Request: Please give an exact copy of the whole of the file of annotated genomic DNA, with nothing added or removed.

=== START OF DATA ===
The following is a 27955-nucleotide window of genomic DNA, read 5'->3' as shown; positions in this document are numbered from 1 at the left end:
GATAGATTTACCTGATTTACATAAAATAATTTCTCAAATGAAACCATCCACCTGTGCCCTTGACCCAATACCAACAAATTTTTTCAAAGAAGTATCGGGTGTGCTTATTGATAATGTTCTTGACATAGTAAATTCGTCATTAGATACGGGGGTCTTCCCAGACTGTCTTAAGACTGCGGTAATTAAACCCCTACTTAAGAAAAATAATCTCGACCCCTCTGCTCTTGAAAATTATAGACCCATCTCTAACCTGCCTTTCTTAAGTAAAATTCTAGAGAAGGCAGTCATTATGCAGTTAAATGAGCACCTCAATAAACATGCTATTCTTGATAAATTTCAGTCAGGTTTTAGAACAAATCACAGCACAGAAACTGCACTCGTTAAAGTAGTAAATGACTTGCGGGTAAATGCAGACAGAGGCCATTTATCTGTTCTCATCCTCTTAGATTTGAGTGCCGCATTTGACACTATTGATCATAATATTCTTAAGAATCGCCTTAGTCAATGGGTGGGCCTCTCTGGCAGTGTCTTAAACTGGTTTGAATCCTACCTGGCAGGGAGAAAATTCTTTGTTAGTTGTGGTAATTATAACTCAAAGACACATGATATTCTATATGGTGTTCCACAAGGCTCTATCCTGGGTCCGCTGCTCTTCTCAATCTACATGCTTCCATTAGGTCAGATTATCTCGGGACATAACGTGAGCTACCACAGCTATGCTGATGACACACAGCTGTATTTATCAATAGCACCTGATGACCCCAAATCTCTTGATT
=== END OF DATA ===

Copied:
The following is a 27955-nucleotide window of genomic DNA, read 5'->3' as shown; positions in this document are numbered from 1 at the left end:
GATAGATTTACCTGATTTACATAAAATAATTTCTCAAATGAAACCATCCACCTGTGCCCTTGACCCAATACCAACAAATTTTTTCAAAGAAGTATCGGGTGTGCTTATTGATAATGTTCTTGACATAGTAAATTCGTCATTAGATACGGGGGTCTTCCCAGACTGTCTTAAGACTGCGGTAATTAAACCCCTACTTAAGAAAAATAATCTCGACCCCTCTGCTCTTGAAAATTATAGACCCATCTCTAACCTGCCTTTCTTAAGTAAAATTCTAGAGAAGGCAGTCATTATGCAGTTAAATGAGCACCTCAATAAACATGCTATTCTTGATAAATTTCAGTCAGGTTTTAGAACAAATCACAGCACAGAAACTGCACTCGTTAAAGTAGTAAATGACTTGCGGGTAAATGCAGACAGAGGCCATTTATCTGTTCTCATCCTCTTAGATTTGAGTGCCGCATTTGACACTATTGATCATAATATTCTTAAGAATCGCCTTAGTCAATGGGTGGGCCTCTCTGGCAGTGTCTTAAACTGGTTTGAATCCTACCTGGCAGGGAGAAAATTCTTTGTTAGTTGTGGTAATTATAACTCAAAGACACATGATATTCTATATGGTGTTCCACAAGGCTCTATCCTGGGTCCGCTGCTCTTCTCAATCTACATGCTTCCATTAGGTCAGATTATCTCGGGACATAACGTGAGCTACCACAGCTATGCTGATGACACACAGCTGTATTTATCAATAGCACCTGATGACCCCAAATCTCTTGATT